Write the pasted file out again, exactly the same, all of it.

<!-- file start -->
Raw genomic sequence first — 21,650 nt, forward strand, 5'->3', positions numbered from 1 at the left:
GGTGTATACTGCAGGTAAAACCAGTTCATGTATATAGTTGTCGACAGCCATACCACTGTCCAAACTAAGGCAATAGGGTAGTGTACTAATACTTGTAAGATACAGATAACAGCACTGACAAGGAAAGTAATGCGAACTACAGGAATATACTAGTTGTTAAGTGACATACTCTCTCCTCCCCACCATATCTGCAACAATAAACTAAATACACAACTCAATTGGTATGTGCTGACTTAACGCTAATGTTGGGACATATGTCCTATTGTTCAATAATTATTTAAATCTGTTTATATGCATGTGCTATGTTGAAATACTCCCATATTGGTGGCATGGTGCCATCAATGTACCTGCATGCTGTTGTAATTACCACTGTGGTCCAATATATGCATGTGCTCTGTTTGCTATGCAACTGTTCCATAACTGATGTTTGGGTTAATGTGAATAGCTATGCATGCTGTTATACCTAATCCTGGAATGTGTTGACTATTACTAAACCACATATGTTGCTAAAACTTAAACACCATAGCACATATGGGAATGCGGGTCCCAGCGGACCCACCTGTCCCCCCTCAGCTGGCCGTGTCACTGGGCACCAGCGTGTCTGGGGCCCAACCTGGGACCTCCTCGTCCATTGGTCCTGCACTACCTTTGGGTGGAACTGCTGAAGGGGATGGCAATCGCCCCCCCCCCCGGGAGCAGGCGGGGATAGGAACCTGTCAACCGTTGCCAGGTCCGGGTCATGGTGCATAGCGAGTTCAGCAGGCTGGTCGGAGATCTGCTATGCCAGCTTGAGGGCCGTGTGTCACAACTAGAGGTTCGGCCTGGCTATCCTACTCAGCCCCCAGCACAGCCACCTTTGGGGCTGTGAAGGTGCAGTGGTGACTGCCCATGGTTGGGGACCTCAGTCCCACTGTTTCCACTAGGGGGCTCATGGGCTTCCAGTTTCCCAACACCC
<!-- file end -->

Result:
Raw genomic sequence first — 21,650 nt, forward strand, 5'->3', positions numbered from 1 at the left:
GGTGTATACTGCAGGTAAAACCAGTTCATGTATATAGTTGTCGACAGCCATACCACTGTCCAAACTAAGGCAATAGGGTAGTGTACTAATACTTGTAAGATACAGATAACAGCACTGACAAGGAAAGTAATGCGAACTACAGGAATATACTAGTTGTTAAGTGACATACTCTCTCCTCCCCACCATATCTGCAACAATAAACTAAATACACAACTCAATTGGTATGTGCTGACTTAACGCTAATGTTGGGACATATGTCCTATTGTTCAATAATTATTTAAATCTGTTTATATGCATGTGCTATGTTGAAATACTCCCATATTGGTGGCATGGTGCCATCAATGTACCTGCATGCTGTTGTAATTACCACTGTGGTCCAATATATGCATGTGCTCTGTTTGCTATGCAACTGTTCCATAACTGATGTTTGGGTTAATGTGAATAGCTATGCATGCTGTTATACCTAATCCTGGAATGTGTTGACTATTACTAAACCACATATGTTGCTAAAACTTAAACACCATAGCACATATGGGAATGCGGGTCCCAGCGGACCCACCTGTCCCCCCTCAGCTGGCCGTGTCACTGGGCACCAGCGTGTCTGGGGCCCAACCTGGGACCTCCTCGTCCATTGGTCCTGCACTACCTTTGGGTGGAACTGCTGAAGGGGATGGCAATCGCCCCCCCCCCCGGGAGCAGGCGGGGATAGGAACCTGTCAACCGTTGCCAGGTCCGGGTCATGGTGCATAGCGAGTTCAGCAGGCTGGTCGGAGATCTGCTATGCCAGCTTGAGGGCCGTGTGTCACAACTAGAGGTTCGGCCTGGCTATCCTACTCAGCCCCCAGCACAGCCACCTTTGGGGCTGTGAAGGTGCAGTGGTGACTGCCCATGGTTGGGGACCTCAGTCCCACTGTTTCCACTAGGGGGCTCATGGGCTTCCAGTTTCCCAACACCC